Political Administrative Interface in the Built Environment

This report is the result of a research process by the SACN Built Environment Integration Task Team. It aims to provide insights on the current political administrative interface in South African cities in relation to the built environment. It seeks to look at how the interface plays out in operating contexts, what it means for practitioners going about their work, and how it affects built environment projects. The report includes a description of the current political administrative interface, shares some strategies that administrators and MMCs have used to unblock project blockages and identifies some longer terms issues that need to be dealt with. The research process consisted of a high-level literature review and nine semi-structured interviews with former local government senior managers and mayoral committee members, covering five of the metros. These interviews form the basis of the findings and tools that are presented here. All interviewees left management or leadership roles in municipalities between 2011 and 2018. Additional inputs are taken from discussions at the Built Environment Integration Task Team on 29 October 2018.


Administrations in cities across the board are currently unstable, with high levels of uncertainty that officials need to deal with. This applies in cities that have shifted to coalition governments through the 2016 election, as well as cities that have single party majorities in council, with the same leadership retained. Causes of instability include changing of mayors, organisational redesigns, uncertain coalitions, but a common thread through most cities is the changing of city managers, and the reluctance of senior managers to re-apply for positions for new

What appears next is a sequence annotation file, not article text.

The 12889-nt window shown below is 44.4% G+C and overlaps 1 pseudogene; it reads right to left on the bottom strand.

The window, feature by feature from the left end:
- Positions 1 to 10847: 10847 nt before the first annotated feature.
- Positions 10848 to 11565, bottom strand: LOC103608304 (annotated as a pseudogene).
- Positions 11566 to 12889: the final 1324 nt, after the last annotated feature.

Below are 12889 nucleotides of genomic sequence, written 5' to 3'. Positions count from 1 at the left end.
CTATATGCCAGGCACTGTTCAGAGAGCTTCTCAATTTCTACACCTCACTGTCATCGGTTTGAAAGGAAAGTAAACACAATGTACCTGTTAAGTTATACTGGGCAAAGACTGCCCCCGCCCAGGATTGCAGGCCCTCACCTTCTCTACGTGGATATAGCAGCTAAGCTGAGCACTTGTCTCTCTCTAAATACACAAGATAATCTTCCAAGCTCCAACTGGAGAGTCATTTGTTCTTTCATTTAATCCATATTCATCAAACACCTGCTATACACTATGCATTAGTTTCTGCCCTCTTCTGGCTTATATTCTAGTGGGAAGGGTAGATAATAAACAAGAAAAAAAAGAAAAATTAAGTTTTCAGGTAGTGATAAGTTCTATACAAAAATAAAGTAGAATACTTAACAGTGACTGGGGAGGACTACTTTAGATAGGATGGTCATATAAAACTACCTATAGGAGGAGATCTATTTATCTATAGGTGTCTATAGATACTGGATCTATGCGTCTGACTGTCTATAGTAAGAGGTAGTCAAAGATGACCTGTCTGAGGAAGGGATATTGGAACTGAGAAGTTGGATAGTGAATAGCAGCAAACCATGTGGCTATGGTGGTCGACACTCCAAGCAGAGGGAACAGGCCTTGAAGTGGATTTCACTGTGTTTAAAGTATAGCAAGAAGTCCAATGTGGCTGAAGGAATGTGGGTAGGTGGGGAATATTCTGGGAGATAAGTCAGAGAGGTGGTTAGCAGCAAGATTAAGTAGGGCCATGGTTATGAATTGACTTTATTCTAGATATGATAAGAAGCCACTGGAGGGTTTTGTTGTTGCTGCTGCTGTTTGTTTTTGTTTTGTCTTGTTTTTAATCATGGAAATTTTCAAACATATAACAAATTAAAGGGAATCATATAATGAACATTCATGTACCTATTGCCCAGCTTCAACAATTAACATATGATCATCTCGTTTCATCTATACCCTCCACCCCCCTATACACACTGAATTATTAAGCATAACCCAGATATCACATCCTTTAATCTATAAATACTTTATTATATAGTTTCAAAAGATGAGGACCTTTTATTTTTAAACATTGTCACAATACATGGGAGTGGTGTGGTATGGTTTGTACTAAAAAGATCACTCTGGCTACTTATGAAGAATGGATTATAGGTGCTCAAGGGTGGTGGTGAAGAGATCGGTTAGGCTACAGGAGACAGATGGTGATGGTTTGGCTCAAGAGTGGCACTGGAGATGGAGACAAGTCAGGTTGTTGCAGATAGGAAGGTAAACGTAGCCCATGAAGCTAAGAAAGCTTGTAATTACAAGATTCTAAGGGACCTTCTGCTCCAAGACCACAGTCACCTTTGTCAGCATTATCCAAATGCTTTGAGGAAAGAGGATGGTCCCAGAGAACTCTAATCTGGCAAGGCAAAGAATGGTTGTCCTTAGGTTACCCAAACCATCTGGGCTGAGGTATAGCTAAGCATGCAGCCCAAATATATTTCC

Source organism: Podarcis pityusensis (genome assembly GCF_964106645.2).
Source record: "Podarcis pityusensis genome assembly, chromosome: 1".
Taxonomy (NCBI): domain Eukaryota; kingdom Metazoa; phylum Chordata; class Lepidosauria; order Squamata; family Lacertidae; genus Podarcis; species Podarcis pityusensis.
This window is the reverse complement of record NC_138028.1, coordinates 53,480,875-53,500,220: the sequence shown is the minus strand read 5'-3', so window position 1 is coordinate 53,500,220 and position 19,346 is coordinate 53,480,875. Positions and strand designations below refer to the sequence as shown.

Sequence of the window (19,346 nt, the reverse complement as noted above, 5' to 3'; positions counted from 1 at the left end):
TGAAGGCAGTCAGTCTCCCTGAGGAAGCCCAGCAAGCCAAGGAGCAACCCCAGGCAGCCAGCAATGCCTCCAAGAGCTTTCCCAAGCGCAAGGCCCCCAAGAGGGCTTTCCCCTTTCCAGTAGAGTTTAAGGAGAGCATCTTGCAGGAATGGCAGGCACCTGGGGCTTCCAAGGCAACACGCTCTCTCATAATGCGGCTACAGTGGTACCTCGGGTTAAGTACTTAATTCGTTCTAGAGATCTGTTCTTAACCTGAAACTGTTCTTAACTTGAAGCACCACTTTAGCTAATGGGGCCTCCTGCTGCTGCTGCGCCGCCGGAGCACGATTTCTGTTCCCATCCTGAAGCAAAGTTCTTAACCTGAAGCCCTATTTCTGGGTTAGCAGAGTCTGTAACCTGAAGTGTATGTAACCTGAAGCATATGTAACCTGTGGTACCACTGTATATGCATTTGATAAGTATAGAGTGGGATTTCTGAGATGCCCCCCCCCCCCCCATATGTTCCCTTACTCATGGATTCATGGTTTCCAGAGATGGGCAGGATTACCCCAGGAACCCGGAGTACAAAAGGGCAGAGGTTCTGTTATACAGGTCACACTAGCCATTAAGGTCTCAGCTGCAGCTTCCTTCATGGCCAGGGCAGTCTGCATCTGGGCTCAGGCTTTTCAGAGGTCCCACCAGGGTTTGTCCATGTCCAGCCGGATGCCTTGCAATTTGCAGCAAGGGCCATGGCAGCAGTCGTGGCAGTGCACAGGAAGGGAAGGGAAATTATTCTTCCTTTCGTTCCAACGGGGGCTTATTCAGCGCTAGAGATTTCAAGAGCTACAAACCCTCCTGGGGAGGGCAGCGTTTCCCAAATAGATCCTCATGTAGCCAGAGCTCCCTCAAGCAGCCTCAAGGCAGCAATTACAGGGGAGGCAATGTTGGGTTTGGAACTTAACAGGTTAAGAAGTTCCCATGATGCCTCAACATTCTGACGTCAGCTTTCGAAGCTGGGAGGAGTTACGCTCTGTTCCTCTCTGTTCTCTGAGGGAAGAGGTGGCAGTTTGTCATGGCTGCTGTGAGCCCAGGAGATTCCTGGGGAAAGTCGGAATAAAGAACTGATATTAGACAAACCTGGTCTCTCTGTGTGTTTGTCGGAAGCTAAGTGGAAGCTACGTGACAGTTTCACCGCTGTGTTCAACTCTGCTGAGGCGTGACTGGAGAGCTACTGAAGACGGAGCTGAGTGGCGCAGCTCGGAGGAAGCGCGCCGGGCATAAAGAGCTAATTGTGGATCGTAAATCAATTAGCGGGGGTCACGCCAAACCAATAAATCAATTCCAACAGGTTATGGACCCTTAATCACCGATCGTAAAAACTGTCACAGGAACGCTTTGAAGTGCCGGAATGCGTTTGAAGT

contracts for new terms. Administrative instability is exacerbated by a combination of increasingly powerful executive mayors and weak city managers, where mayor’s offices become mayor’s departments, where administrative decisions are taken, circumventing the city manager, and city managers failing to provide cover to officials from interference by mayors and MMCs. The result of this is that short termism and politics dictate the activities of a city, with insufficient insulation of officials from arbitrary dismissal, should good governance and technical decision making frustrate a political agenda (Group discussion, BEITT meeting discussion, 2018).